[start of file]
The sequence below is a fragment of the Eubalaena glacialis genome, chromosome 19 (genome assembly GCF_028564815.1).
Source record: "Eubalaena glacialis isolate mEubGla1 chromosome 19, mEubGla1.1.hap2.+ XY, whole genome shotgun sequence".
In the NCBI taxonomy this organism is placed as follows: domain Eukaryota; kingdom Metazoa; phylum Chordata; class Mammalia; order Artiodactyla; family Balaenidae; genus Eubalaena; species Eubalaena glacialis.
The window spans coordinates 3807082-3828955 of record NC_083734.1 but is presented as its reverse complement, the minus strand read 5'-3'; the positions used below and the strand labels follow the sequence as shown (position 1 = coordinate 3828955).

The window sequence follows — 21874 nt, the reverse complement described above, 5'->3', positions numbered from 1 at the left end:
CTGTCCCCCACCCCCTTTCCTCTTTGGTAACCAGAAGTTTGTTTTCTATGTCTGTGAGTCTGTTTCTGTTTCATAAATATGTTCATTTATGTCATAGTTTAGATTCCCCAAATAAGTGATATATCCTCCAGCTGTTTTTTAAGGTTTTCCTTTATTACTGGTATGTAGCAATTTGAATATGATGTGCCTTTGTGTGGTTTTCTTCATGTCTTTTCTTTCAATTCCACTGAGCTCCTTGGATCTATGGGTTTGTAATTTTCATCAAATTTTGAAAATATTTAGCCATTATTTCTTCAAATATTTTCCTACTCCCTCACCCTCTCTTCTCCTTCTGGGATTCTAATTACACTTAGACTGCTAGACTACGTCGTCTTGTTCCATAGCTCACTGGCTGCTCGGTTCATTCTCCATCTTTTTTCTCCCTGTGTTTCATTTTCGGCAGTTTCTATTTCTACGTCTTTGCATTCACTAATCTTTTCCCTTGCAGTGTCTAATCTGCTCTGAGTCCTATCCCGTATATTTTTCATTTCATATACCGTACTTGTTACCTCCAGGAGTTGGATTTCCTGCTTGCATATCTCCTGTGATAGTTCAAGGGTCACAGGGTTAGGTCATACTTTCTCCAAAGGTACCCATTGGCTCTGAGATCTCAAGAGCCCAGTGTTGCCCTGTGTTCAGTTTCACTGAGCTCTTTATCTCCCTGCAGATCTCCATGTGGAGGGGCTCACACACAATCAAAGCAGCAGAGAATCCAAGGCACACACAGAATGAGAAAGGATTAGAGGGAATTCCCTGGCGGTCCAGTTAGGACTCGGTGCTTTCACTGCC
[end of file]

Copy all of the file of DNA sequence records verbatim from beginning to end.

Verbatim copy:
The sequence below is a fragment of the Eubalaena glacialis genome, chromosome 19 (genome assembly GCF_028564815.1).
Source record: "Eubalaena glacialis isolate mEubGla1 chromosome 19, mEubGla1.1.hap2.+ XY, whole genome shotgun sequence".
In the NCBI taxonomy this organism is placed as follows: domain Eukaryota; kingdom Metazoa; phylum Chordata; class Mammalia; order Artiodactyla; family Balaenidae; genus Eubalaena; species Eubalaena glacialis.
The window spans coordinates 3807082-3828955 of record NC_083734.1 but is presented as its reverse complement, the minus strand read 5'-3'; the positions used below and the strand labels follow the sequence as shown (position 1 = coordinate 3828955).

The window sequence follows — 21874 nt, the reverse complement described above, 5'->3', positions numbered from 1 at the left end:
CTGTCCCCCACCCCCTTTCCTCTTTGGTAACCAGAAGTTTGTTTTCTATGTCTGTGAGTCTGTTTCTGTTTCATAAATATGTTCATTTATGTCATAGTTTAGATTCCCCAAATAAGTGATATATCCTCCAGCTGTTTTTTAAGGTTTTCCTTTATTACTGGTATGTAGCAATTTGAATATGATGTGCCTTTGTGTGGTTTTCTTCATGTCTTTTCTTTCAATTCCACTGAGCTCCTTGGATCTATGGGTTTGTAATTTTCATCAAATTTTGAAAATATTTAGCCATTATTTCTTCAAATATTTTCCTACTCCCTCACCCTCTCTTCTCCTTCTGGGATTCTAATTACACTTAGACTGCTAGACTACGTCGTCTTGTTCCATAGCTCACTGGCTGCTCGGTTCATTCTCCATCTTTTTTCTCCCTGTGTTTCATTTTCGGCAGTTTCTATTTCTACGTCTTTGCATTCACTAATCTTTTCCCTTGCAGTGTCTAATCTGCTCTGAGTCCTATCCCGTATATTTTTCATTTCATATACCGTACTTGTTACCTCCAGGAGTTGGATTTCCTGCTTGCATATCTCCTGTGATAGTTCAAGGGTCACAGGGTTAGGTCATACTTTCTCCAAAGGTACCCATTGGCTCTGAGATCTCAAGAGCCCAGTGTTGCCCTGTGTTCAGTTTCACTGAGCTCTTTATCTCCCTGCAGATCTCCATGTGGAGGGGCTCACACACAATCAAAGCAGCAGAGAATCCAAGGCACACACAGAATGAGAAAGGATTAGAGGGAATTCCCTGGCGGTCCAGTTAGGACTCGGTGCTTTCACTGCC